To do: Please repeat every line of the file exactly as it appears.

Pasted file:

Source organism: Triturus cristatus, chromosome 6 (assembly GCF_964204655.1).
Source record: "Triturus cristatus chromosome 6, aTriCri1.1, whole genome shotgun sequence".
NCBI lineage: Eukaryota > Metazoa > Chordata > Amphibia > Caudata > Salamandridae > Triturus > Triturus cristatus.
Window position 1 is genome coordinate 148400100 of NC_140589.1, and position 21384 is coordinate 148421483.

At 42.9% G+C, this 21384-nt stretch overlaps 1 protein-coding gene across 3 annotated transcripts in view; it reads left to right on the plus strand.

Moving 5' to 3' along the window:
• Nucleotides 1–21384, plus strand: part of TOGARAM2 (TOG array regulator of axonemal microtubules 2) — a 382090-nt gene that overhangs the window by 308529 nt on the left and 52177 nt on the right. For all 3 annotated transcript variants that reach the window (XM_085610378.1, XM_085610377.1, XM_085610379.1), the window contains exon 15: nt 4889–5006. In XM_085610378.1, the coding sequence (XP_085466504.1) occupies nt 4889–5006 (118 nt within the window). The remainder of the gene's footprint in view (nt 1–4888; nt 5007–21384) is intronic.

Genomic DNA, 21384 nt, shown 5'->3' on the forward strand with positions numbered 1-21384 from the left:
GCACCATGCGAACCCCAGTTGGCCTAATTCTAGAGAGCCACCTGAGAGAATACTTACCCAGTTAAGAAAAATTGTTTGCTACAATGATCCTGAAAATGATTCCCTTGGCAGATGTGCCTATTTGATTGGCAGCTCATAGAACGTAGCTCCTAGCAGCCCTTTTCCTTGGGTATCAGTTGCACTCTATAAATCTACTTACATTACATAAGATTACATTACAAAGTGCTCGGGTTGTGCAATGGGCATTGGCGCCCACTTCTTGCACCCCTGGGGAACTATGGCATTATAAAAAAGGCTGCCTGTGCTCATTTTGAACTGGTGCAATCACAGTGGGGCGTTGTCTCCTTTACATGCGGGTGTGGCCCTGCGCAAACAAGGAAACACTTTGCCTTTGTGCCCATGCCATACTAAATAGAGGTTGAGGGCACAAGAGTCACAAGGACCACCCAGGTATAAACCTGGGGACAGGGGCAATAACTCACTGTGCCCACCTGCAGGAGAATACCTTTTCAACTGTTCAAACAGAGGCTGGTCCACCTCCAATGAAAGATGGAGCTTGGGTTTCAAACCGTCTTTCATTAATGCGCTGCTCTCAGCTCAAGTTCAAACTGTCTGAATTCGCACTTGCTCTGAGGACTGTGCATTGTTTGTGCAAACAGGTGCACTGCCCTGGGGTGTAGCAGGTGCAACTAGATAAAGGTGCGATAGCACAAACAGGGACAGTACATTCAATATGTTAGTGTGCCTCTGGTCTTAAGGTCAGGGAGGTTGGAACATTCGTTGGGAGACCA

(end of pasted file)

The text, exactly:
Source organism: Triturus cristatus, chromosome 6 (assembly GCF_964204655.1).
Source record: "Triturus cristatus chromosome 6, aTriCri1.1, whole genome shotgun sequence".
NCBI lineage: Eukaryota > Metazoa > Chordata > Amphibia > Caudata > Salamandridae > Triturus > Triturus cristatus.
Window position 1 is genome coordinate 148400100 of NC_140589.1, and position 21384 is coordinate 148421483.

At 42.9% G+C, this 21384-nt stretch overlaps 1 protein-coding gene across 3 annotated transcripts in view; it reads left to right on the plus strand.

Moving 5' to 3' along the window:
• Nucleotides 1–21384, plus strand: part of TOGARAM2 (TOG array regulator of axonemal microtubules 2) — a 382090-nt gene that overhangs the window by 308529 nt on the left and 52177 nt on the right. For all 3 annotated transcript variants that reach the window (XM_085610378.1, XM_085610377.1, XM_085610379.1), the window contains exon 15: nt 4889–5006. In XM_085610378.1, the coding sequence (XP_085466504.1) occupies nt 4889–5006 (118 nt within the window). The remainder of the gene's footprint in view (nt 1–4888; nt 5007–21384) is intronic.

Genomic DNA, 21384 nt, shown 5'->3' on the forward strand with positions numbered 1-21384 from the left:
GCACCATGCGAACCCCAGTTGGCCTAATTCTAGAGAGCCACCTGAGAGAATACTTACCCAGTTAAGAAAAATTGTTTGCTACAATGATCCTGAAAATGATTCCCTTGGCAGATGTGCCTATTTGATTGGCAGCTCATAGAACGTAGCTCCTAGCAGCCCTTTTCCTTGGGTATCAGTTGCACTCTATAAATCTACTTACATTACATAAGATTACATTACAAAGTGCTCGGGTTGTGCAATGGGCATTGGCGCCCACTTCTTGCACCCCTGGGGAACTATGGCATTATAAAAAAGGCTGCCTGTGCTCATTTTGAACTGGTGCAATCACAGTGGGGCGTTGTCTCCTTTACATGCGGGTGTGGCCCTGCGCAAACAAGGAAACACTTTGCCTTTGTGCCCATGCCATACTAAATAGAGGTTGAGGGCACAAGAGTCACAAGGACCACCCAGGTATAAACCTGGGGACAGGGGCAATAACTCACTGTGCCCACCTGCAGGAGAATACCTTTTCAACTGTTCAAACAGAGGCTGGTCCACCTCCAATGAAAGATGGAGCTTGGGTTTCAAACCGTCTTTCATTAATGCGCTGCTCTCAGCTCAAGTTCAAACTGTCTGAATTCGCACTTGCTCTGAGGACTGTGCATTGTTTGTGCAAACAGGTGCACTGCCCTGGGGTGTAGCAGGTGCAACTAGATAAAGGTGCGATAGCACAAACAGGGACAGTACATTCAATATGTTAGTGTGCCTCTGGTCTTAAGGTCAGGGAGGTTGGAACATTCGTTGGGAGACCA